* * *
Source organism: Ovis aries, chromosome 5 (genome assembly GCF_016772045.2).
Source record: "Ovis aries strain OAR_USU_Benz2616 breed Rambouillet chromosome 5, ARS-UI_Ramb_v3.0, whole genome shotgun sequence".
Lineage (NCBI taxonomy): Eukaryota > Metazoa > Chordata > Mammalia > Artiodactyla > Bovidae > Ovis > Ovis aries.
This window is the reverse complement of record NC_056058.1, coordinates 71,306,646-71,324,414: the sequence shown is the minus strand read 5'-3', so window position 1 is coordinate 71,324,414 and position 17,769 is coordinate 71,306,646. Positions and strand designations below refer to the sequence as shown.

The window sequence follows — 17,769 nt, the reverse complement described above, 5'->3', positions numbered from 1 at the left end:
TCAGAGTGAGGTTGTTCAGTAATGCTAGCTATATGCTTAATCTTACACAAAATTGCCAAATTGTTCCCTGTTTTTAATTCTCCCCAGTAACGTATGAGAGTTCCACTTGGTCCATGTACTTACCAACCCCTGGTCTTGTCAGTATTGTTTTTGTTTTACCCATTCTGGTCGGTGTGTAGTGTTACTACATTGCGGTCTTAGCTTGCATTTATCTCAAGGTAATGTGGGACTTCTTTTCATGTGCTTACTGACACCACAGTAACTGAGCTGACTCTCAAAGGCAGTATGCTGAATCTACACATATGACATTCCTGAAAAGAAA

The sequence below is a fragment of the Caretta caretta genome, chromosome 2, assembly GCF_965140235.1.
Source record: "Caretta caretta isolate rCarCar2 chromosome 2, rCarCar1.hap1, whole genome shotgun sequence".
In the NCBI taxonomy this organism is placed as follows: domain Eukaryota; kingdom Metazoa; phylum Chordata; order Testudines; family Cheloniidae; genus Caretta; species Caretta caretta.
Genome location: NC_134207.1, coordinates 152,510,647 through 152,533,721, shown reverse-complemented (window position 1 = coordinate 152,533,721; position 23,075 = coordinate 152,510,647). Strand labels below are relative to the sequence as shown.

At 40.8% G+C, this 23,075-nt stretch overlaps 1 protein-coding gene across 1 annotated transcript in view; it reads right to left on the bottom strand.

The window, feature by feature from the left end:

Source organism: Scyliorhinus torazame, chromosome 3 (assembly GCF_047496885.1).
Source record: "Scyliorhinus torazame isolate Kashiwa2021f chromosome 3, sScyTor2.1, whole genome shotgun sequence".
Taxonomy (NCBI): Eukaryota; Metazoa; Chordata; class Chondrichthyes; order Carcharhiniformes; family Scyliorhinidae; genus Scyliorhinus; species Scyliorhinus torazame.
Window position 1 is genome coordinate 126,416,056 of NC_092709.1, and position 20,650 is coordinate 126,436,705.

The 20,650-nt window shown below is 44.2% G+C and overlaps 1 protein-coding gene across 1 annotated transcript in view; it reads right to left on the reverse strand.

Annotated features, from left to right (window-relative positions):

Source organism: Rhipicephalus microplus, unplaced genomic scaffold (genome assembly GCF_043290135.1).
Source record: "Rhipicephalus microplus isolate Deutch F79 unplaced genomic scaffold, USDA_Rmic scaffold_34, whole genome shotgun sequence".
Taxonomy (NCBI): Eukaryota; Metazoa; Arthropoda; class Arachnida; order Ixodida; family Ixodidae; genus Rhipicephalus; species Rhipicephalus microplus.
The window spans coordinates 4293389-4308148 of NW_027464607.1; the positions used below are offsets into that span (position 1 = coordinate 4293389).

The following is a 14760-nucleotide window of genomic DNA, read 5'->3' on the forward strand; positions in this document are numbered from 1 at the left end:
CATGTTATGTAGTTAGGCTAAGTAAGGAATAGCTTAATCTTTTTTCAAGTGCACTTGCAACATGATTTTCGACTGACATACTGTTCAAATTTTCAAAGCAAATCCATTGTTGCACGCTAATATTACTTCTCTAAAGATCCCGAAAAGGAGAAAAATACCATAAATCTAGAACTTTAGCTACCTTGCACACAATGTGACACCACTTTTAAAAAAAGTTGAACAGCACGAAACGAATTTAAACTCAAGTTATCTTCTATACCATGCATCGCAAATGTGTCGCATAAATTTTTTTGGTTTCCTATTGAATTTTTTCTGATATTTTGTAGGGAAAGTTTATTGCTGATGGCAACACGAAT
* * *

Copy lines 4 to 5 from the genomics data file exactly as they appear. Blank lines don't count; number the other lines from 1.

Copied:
This window is the reverse complement of record NC_056058.1, coordinates 71,306,646-71,324,414: the sequence shown is the minus strand read 5'-3', so window position 1 is coordinate 71,324,414 and position 17,769 is coordinate 71,306,646. Positions and strand designations below refer to the sequence as shown.

The window sequence follows — 17,769 nt, the reverse complement described above, 5'->3', positions numbered from 1 at the left end: